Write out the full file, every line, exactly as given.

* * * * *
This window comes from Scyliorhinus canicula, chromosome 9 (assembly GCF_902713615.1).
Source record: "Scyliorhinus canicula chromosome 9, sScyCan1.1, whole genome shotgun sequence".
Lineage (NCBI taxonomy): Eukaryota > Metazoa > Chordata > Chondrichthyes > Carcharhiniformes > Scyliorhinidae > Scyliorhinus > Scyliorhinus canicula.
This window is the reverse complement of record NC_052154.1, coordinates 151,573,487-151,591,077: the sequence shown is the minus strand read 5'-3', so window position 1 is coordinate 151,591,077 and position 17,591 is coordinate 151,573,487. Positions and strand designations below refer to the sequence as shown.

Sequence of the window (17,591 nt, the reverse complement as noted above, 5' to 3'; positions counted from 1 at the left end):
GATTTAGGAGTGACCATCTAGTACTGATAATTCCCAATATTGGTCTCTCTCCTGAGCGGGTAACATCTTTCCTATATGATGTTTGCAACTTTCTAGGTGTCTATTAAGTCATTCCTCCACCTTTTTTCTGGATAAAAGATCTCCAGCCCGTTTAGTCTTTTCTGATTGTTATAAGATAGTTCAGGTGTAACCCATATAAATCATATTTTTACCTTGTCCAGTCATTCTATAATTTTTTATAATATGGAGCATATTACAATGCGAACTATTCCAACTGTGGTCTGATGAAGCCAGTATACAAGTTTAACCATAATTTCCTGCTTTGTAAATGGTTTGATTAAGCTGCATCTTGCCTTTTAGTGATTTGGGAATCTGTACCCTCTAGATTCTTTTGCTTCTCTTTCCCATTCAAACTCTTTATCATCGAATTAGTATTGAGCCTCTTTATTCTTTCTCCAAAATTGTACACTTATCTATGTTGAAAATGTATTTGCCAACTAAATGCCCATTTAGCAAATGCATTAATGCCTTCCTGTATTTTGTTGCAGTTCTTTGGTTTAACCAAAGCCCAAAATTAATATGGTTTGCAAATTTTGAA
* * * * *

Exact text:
This window comes from Scyliorhinus canicula, chromosome 9 (assembly GCF_902713615.1).
Source record: "Scyliorhinus canicula chromosome 9, sScyCan1.1, whole genome shotgun sequence".
Lineage (NCBI taxonomy): Eukaryota > Metazoa > Chordata > Chondrichthyes > Carcharhiniformes > Scyliorhinidae > Scyliorhinus > Scyliorhinus canicula.
This window is the reverse complement of record NC_052154.1, coordinates 151,573,487-151,591,077: the sequence shown is the minus strand read 5'-3', so window position 1 is coordinate 151,591,077 and position 17,591 is coordinate 151,573,487. Positions and strand designations below refer to the sequence as shown.

Sequence of the window (17,591 nt, the reverse complement as noted above, 5' to 3'; positions counted from 1 at the left end):
GATTTAGGAGTGACCATCTAGTACTGATAATTCCCAATATTGGTCTCTCTCCTGAGCGGGTAACATCTTTCCTATATGATGTTTGCAACTTTCTAGGTGTCTATTAAGTCATTCCTCCACCTTTTTTCTGGATAAAAGATCTCCAGCCCGTTTAGTCTTTTCTGATTGTTATAAGATAGTTCAGGTGTAACCCATATAAATCATATTTTTACCTTGTCCAGTCATTCTATAATTTTTTATAATATGGAGCATATTACAATGCGAACTATTCCAACTGTGGTCTGATGAAGCCAGTATACAAGTTTAACCATAATTTCCTGCTTTGTAAATGGTTTGATTAAGCTGCATCTTGCCTTTTAGTGATTTGGGAATCTGTACCCTCTAGATTCTTTTGCTTCTCTTTCCCATTCAAACTCTTTATCATCGAATTAGTATTGAGCCTCTTTATTCTTTCTCCAAAATTGTACACTTATCTATGTTGAAAATGTATTTGCCAACTAAATGCCCATTTAGCAAATGCATTAATGCCTTCCTGTATTTTGTTGCAGTTCTTTGGTTTAACCAAAGCCCAAAATTAATATGGTTTGCAAATTTTGAA